5. Make the characters and the conflicts intriguing enough that the reader/viewer begins to speculate about what happens next because they’re not sure; if they already know how the cliche is going to play out, then the expectation is boring; if they’re encountering something new, off-beat, challenging, then the what-if game becomes a lot more fun.

I should probably mention here that the chances of Lucifer ending up with the therapist are approximately zero, but I thought that about Oliver ending up with Felicity, too, and she’s sporting his diamond now, so who knows? Okay, I know: it’s going to be the same old, same old with the bickerish Lady Cop, and he will come to love her adorable little daughter, and he will defeat her condescending ex-husband, and maybe I won’t watch next week after all. But as an example of how not to make a character and a relationship fun for the reader/viewer, you can’t beat the Lucifer pilot.

NOTE: Krissie just wrote to tell me that she loved the Lucifer pilot. She suggests that next week we watch it together next Tuesday on Slack and then put the transcript on our blogs, so next Wednesday, there’ll be a Stuart-Crusie argument about Let’s-Take-A-Trip-To-Poundtown Lucifer. (I think the last time a phrase annoyed me that much was “clue cake.”) (I don’t have network TV so I have to watch on Hulu or Amazon; Slack is the chat platform we’re using now.)

19 thoughts on “Questionable: Character Chemistry with the Reader

  1. Thank you! That helps a lot, and just in time for revision #3. Quick question – what does building in a reversal mean?

    1. It’s when an event happens that causes either the plot to reverse directions and expectation or the character to reveal a part of himself or herself that reverses expectation.
      In this case, Lucifer is an all-powerful being so the expectation is that he will be unflappable. But when the therapist catches him out, he’s taken aback, and in an reversal of expectation, he goes back to her and asks for help (in his own jackass way).
      No matter how innovative your premise is, it’s been used before, which means readers have expectations about it, and if those expectations are fulfilled, they’re bored. A reversal makes it new again. Turning points are usually reversals, but they can be anywhere, large or small (as in the case of the one brief interchange with the therapist).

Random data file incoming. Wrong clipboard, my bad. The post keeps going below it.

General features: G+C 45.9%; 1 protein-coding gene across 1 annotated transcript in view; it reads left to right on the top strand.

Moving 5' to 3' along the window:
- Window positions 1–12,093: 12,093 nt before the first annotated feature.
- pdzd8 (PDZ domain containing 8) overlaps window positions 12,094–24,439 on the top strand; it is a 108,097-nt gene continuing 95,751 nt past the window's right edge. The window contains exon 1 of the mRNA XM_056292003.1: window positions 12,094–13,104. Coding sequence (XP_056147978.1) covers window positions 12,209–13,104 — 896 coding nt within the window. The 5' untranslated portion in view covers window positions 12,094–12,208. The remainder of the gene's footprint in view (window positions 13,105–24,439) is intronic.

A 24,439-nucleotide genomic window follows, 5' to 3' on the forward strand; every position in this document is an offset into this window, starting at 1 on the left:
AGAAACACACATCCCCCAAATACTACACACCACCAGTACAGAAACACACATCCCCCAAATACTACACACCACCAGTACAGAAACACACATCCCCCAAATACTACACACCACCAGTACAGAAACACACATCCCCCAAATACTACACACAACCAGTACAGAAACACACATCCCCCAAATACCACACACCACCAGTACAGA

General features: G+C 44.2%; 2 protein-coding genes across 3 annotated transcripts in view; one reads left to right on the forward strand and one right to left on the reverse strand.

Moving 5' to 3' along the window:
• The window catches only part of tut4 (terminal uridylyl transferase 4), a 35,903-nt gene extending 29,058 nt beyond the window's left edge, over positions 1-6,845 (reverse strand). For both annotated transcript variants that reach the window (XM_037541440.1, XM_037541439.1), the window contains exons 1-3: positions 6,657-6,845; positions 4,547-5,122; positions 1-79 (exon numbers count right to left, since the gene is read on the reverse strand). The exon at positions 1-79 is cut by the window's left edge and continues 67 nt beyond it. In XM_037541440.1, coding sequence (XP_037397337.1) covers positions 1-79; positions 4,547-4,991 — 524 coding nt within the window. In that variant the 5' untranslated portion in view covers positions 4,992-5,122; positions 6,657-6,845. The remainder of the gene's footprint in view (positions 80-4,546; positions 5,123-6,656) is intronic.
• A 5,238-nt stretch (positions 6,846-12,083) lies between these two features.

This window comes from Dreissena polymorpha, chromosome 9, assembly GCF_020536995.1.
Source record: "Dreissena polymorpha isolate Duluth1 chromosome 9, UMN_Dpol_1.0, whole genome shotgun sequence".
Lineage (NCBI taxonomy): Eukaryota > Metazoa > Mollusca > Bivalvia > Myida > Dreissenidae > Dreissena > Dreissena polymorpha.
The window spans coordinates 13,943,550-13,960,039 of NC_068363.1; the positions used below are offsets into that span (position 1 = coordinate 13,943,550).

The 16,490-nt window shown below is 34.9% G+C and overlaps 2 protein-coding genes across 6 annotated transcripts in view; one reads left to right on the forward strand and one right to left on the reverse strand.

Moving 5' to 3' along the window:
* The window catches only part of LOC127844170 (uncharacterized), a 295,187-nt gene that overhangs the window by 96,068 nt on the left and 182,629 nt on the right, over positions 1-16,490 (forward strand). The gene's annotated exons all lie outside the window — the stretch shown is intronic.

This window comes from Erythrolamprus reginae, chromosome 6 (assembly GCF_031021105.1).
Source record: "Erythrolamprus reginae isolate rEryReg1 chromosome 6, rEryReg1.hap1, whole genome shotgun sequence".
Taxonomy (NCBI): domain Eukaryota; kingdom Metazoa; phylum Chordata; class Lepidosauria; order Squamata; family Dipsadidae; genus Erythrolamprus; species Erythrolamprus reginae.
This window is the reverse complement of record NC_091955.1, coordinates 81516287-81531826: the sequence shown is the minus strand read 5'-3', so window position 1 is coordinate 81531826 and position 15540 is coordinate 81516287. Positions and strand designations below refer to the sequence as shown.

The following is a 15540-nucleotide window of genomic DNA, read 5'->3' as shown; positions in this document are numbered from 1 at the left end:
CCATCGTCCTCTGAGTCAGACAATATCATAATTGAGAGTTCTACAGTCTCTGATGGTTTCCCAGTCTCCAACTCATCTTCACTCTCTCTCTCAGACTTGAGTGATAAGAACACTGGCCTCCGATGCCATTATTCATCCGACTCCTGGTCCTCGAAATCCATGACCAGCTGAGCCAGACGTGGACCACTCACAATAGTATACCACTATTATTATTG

2. I’m with Krissie. I liked it.

    I was ready to come here and go, “Jenny, have you seen Lucifer, yet?” Only to find you have, and weren’t pleased.

    The set-up of the “desires” is most excellent and the whole “You didn’t sell your soul to devil” bit tells us that what we think he is, he actually isn’t. So the question is – what is he then? I wanted that answered.

    I lurved, lurved, lurved the catch by the therapist even while she was ensorcelled.

    Also, Angel with blade wings!!!

    1. One of the problems I have with the show is that it’s not really addressing the things that are most interesting about the Devil coming to Earth.

      They seem to have jettisoned the idea that Lucifer was the Lord of the Light who fell because he rebelled against God, so that tosses the most interesting part of his origin story.

      They’ve also dumped the angry, defiant, vulnerable part of that story, Lucifer swearing he can make a heaven of hell and building a kingdom down there. In this iteration, hell is just a boring prison where he pokes people.

      They’ve also lost the thing that makes Lucifer most sympathetic in Paradise Lost: He’s stuck in hell. He’s making the best of a bad deal, he’s defiant to the end (except there is no end), but he’s not going anywhere.

      This Lucifer is like a trust fund kid suffering from affluenza. Every now and then his big brother flies in and says, “Dad’s really mad at you,” but Lucifer just shrugs. He’s part of the 1%, looking out at the little people, amused.

      And his dialogue is so bad, it’s painful. I mean look at what he says when he goes back to the therapist and tells her he needs help: “I’ll give you naked cuddle time.” Lucifer Lord of Light would not use a stupid/cute line like that. Try to imagine Tony Stark, the nearest analog I can think of, saying something like that. It’s fourteen-year-old dialogue. Worse than that, it’s girly dialogue. I’ll buy him telling her he’s “carnal heroin;” that’s obnoxious but it’s adult obnoxious. But “naked cuddle time”? She doesn’t want to be cuddled naked, she’s made it very clear she wants Satanic sex and lots of it.

      So yeah, I think the writers have blown a possibly great premise. But it’s a pilot, and pilots are often terrible. The thing that makes me very skeptical of this getting better is that it’s the writing that’s so bad. So bad that really good actors like John Pankow can’t sell the dialogue. The only reason that the therapist is such a stand-out is because Harris is taking the role and running with it, going over the top which is the only way to say that stuff. Plus the female lead is so damn boring my mind wanders when she’s onscreen. I’ve seen a lot of comparisons to Castle, and I had the same problem there.

      Yeah, I really did not like it. But next week Krissie and I will watch is again, and we’ll post the transcript so you’ll get the other side, too.

  3. Crusie’s Rules of Writing are a lot more applicable than Robert’s in current entertainment landscape. So thank you. I actually printed.

    Also, what are the odds of you teaching at One Day University? Your posts on here sound like perfect subject matter for their events. I took classes with Lapadula on screenwriting and 5 movies that changed the industry. Amazing stuff.